Design Patterns - tried-and-true solutions to common problems - have now been around long enough that many of them have very familiar names. We can use those names as part of an object-naming strategy.
This is the fourth in a series of blogs looking at things NDepend told me about a personal project of mine - this time mutually-dependent namespaces.
This is the third in a series of blogs looking at things NDepend told me about a personal project of mine - this time a curious problem with Exception naming.
NCrunch is a Visual Studio add-in which runs your tests while you work so you know if you've broken anything, as well as providing coverage indicators in the IDE and coverage metrics on demand. It recently went commercial, and time is running out for the free version I've been using for the last couple of months. From my experiences using NCrunch I'm going to let it expire, and go about my business without it. Here's why.
I had some really great responses to my last post regarding some bad code I've shown to interviewees - pretty much everything I intended to be bad was spotted, as well as some interesting points I hadn't considered. Here's the code again along with the bad bits as I saw them, and then I'll go over the extra points raised in the comments.
This is the second in a series of blogs about things NDepend told me about a personal project of mine. This time, methods which are apparently never called.
Yesterday I did my first grok talk - it was on Unity Interception at Dot Net Dev Net in Bristol, UK. It went ok! The feedback was that the content was very good but the presentation could have been a bit better, which is very possibly the story of my programming life :) For posterity, I've put the content on Github.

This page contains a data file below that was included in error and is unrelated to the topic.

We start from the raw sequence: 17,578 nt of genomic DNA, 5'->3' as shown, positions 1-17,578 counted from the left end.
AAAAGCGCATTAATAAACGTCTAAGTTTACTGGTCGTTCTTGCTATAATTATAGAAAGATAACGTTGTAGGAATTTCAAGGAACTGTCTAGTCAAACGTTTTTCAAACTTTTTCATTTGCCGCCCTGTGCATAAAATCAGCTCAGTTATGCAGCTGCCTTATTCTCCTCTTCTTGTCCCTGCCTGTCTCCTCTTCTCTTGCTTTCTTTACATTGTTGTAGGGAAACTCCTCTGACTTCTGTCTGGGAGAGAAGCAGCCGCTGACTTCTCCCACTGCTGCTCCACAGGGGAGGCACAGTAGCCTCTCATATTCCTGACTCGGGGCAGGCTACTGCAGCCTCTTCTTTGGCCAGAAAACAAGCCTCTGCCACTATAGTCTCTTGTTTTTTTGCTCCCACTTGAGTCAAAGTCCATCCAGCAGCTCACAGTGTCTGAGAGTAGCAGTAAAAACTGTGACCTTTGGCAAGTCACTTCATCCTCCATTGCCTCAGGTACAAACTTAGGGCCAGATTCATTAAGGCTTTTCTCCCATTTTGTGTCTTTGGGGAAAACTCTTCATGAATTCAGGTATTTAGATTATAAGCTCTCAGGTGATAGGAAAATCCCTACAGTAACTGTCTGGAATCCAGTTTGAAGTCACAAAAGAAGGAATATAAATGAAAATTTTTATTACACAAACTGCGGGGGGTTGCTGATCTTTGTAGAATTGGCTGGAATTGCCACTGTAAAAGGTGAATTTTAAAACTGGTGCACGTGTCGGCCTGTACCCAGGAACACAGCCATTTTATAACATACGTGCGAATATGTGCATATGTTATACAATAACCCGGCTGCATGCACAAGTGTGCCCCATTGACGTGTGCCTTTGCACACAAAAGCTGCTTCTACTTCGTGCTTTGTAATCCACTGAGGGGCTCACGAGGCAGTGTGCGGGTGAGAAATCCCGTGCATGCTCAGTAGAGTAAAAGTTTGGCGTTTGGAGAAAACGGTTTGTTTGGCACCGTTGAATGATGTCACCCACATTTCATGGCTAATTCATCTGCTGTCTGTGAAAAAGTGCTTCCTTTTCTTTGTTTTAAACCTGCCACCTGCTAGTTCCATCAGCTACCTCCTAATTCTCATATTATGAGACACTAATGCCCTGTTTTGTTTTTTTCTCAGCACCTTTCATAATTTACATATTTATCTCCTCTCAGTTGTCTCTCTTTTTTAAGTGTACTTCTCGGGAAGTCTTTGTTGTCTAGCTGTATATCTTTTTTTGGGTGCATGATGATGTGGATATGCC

The other day I got an email from Patrick Smacchia, generously offering me an NDepend licence on the grounds that if I find it useful I can write about it on my blog. NDepend allows you to write Linq queries against an assembly or a code base to interrogate it for quality issues and see various metrics and reports. I have a personal project underway which I've been working on for some time, so I figured I'd give it a go and see what it can tell me. This is the first of the results.
I've recently been working with a number of VB6 systems which use C# .NET components via COM, and wanted to keep the same sort of organisational structures and patterns in the C# part of the application as I would if it was a standard MVC app or WCF service - namely, using Dependency Injection to plug the various C# classes together. This is easier said than done with COM, but here's an approach I've used to achieve it.
I recently reused my generic, disposable WCF service client, and made some changes to make it simpler to use and easier to unit test. Here's what I did.